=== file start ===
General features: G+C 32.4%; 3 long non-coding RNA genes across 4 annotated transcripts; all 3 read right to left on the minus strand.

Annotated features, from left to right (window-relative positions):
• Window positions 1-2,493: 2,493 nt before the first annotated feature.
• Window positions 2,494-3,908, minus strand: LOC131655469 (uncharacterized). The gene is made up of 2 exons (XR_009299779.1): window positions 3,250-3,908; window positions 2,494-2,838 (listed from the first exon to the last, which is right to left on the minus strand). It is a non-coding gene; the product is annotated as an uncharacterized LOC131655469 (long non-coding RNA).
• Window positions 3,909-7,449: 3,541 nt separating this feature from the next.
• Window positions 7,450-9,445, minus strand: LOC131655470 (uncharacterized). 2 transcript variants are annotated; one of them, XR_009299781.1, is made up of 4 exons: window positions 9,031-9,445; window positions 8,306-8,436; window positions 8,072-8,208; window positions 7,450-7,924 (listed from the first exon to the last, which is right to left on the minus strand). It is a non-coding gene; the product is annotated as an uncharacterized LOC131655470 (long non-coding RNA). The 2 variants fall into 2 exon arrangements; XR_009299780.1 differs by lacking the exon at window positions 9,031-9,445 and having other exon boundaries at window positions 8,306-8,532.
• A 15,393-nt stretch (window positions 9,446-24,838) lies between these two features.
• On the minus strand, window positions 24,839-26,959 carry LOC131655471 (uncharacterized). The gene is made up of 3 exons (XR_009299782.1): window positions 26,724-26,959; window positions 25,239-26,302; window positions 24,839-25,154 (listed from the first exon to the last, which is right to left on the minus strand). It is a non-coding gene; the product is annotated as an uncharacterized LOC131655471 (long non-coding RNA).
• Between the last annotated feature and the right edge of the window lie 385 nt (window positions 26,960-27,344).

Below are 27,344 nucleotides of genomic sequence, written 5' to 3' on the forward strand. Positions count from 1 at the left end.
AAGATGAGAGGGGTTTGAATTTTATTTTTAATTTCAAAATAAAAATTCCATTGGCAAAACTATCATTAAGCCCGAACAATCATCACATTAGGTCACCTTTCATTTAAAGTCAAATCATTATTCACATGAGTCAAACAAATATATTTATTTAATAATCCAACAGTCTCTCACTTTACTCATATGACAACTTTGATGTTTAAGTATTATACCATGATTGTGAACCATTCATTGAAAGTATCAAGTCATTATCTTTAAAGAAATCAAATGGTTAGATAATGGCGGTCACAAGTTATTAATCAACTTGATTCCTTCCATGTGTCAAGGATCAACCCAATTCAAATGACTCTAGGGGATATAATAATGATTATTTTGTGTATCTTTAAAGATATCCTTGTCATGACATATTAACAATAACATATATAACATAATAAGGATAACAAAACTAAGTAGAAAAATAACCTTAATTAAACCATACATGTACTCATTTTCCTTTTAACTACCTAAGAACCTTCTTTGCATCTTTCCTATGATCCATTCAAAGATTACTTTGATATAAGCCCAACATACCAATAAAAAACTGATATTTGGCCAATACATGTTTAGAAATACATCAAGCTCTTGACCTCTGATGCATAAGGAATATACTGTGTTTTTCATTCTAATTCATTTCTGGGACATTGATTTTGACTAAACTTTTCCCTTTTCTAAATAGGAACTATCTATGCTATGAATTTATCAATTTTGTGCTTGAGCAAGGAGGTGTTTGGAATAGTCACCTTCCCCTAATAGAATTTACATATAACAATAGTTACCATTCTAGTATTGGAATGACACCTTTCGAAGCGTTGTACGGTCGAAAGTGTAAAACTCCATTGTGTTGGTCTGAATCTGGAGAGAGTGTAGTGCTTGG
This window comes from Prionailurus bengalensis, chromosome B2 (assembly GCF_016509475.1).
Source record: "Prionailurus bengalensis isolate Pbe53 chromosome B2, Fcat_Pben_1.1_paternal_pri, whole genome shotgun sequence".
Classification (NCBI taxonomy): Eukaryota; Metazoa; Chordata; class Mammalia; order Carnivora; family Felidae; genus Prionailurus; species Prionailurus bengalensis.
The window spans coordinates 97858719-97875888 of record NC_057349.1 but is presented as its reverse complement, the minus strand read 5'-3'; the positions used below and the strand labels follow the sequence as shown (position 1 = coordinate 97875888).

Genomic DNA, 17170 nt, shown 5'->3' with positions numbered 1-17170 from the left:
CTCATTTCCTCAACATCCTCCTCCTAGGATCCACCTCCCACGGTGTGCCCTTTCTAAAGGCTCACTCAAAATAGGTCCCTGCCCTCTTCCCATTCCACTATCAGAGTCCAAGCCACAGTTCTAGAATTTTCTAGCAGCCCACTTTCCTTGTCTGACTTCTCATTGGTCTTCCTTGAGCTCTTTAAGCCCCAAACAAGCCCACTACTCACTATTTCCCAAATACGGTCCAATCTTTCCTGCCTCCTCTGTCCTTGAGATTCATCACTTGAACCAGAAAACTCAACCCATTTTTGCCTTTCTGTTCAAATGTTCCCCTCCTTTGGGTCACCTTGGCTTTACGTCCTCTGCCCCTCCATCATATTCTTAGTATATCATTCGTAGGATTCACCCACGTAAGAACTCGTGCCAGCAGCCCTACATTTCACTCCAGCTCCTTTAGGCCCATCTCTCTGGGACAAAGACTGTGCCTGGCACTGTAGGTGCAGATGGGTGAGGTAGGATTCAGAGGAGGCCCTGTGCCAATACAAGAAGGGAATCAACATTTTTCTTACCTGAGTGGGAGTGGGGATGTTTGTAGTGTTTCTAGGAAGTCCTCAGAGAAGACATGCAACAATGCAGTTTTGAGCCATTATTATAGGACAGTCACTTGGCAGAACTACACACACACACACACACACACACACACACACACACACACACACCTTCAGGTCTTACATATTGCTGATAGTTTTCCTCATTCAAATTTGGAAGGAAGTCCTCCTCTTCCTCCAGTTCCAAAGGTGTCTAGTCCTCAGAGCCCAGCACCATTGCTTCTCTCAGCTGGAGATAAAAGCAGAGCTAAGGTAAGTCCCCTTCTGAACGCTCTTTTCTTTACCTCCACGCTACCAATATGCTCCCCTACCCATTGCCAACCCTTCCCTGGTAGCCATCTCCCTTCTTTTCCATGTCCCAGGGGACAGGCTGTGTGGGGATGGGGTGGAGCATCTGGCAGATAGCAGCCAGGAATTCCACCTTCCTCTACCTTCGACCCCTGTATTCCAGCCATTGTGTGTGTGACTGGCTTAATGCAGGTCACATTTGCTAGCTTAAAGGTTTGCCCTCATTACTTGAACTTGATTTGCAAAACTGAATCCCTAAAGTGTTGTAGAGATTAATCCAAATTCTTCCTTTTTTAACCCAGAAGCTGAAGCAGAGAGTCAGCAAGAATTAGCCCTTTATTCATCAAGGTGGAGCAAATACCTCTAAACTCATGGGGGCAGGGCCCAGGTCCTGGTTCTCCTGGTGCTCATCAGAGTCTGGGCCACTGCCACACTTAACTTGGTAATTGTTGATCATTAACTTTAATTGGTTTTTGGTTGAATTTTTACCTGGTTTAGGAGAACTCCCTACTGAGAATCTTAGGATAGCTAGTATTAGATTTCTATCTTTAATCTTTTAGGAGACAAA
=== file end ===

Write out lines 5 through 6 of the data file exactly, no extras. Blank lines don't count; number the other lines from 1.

• Window positions 3,909-7,449: 3,541 nt separating this feature from the next.
• Window positions 7,450-9,445, minus strand: LOC131655470 (uncharacterized). 2 transcript variants are annotated; one of them, XR_009299781.1, is made up of 4 exons: window positions 9,031-9,445; window positions 8,306-8,436; window positions 8,072-8,208; window positions 7,450-7,924 (listed from the first exon to the last, which is right to left on the minus strand). It is a non-coding gene; the product is annotated as an uncharacterized LOC131655470 (long non-coding RNA). The 2 variants fall into 2 exon arrangements; XR_009299780.1 differs by lacking the exon at window positions 9,031-9,445 and having other exon boundaries at window positions 8,306-8,532.